In the course of this six-year study, the 126 patients were followed very closely with measurement of blood CoQ10 levels and heart function every three months.4 We unexpectedly came across the detrimental effect of the cholesterol-lowering drugs known as HMG-CoA reductase inhibitors, or more simply as statins. The first statin drug, lovastatin (Mevacor®) came on the market in 1987, and five of our heart failure patients were started on this drug by their primary care physicians. All five of these stabilized patients had a significant decline in their blood CoQ10 levels and a decline in their heart function and clinical status. Their heart failure worsened to such a degree that two patients became critically ill and one went on to require a heart transplant. This clinical deterioration in our patients was particularly frightening at the time because we had no idea of the dramatic CoQ10-depleting effects of the newly released statin drugs. One patient in particular showed a simultaneous drop in plasma CoQ10 level and ejection fraction when started on statin therapy, with improvement after the statin was discontinued (see figure 1). My father first presented these data in Rome, Italy, in January of 1990.5 Shortly after my father left the podium, a member of the audience shouted into one of the aisle microphones, “This is pharmaceutical terrorism!” To which my father calmly responded, “Yes, but who is the terrorist?” Later that year in May and in June of 1990, Merck went on to secure two patents that would combine CoQ10 with statin drugs in the same capsule to prevent muscle and liver damage.6 The first of these patents was with co-inventor Michael Brown of Nobel Laureate fame for his work with low-density lipoprotein (LDL) receptors. Unfortunately, these patents have never been acted on and to this day, the vast majority of physicians and patients are completely unaware of statin-induced CoQ10 depletion.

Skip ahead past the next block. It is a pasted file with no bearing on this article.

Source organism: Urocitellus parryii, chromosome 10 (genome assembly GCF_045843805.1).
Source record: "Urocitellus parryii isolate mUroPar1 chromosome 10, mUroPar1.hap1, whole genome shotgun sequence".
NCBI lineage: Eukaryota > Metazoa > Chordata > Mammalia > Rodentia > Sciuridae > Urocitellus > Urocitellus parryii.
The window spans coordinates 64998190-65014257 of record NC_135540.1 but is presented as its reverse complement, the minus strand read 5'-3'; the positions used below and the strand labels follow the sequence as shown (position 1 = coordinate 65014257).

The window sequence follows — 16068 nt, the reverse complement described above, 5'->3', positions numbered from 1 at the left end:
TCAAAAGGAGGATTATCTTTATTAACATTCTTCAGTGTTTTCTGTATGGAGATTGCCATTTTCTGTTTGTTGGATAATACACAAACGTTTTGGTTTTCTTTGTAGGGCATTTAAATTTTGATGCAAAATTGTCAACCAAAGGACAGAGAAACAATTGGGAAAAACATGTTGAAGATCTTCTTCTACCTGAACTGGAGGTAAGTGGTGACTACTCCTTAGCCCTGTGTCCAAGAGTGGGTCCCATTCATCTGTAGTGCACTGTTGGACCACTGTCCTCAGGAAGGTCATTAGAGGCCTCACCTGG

The Trouble with Statins
All statin drugs block the biosynthesis of both cholesterol and CoQ10, which explains statins’ common side effects of fatigue, muscle pain and muscle weakness, and a worsening of heart failure (see figure 2).
Figure 2. Biosynthetic Pathway Leading
to Cholesterol, Coenzyme Q10, and Dolichol
All statin drugs (HMG-CoA reductase inhibitors)
block the biosynthesis of both cholesterol and CoQ10,
which explains their common side effects of fatigue,
muscle pain, and a worsening of heart failure.
When CoQ10 levels are lowered by statin drug therapy, one of the first changes to occur is a weakening of heart muscle function, known as diastolic dysfunction. This has nothing to do with diastolic blood pressure, but rather represents impairment in the relaxing or filling phase of the cardiac cycle. After heart muscle contracts, it takes a great deal of cellular energy, or ATP, to re-establish the calcium gradients such that muscle fibers may relax. Thus, if diastolic dysfunction is severe, it can result in congestive heart failure.
In 2004, a study published in the American Journal of Cardiology showed that diastolic dysfunction (heart muscle weakness) occurred in 70% of previously normal patients treated with 20 mg a day of Lipitor® for six months. This heart muscle dysfunction was reversible with supplemental CoQ10.7 Heart failure that develops after years of statin drug therapy can be termed statin cardiomyopathy and may well be playing a role in the epidemic of congestive heart failure in the United States.
It is important for the reader to be aware that for every adverse side effect caused by statin drug therapy, one can find a drug company-sponsored trial concluding that statins actually benefit the condition they may induce. Good examples are studies that suggest statins are useful in the treatment of cancer,8 when in fact some studies suggest that they could be carcinogenic;9,10 another study suggests that statin therapy may be helpful in dementia,11 when other evidence indicates that statins impair mental function;12,13 finally, studies that conclude statin therapy improves heart failure,14 when in fact it appears to weaken both skeletal muscle and heart muscle.7,15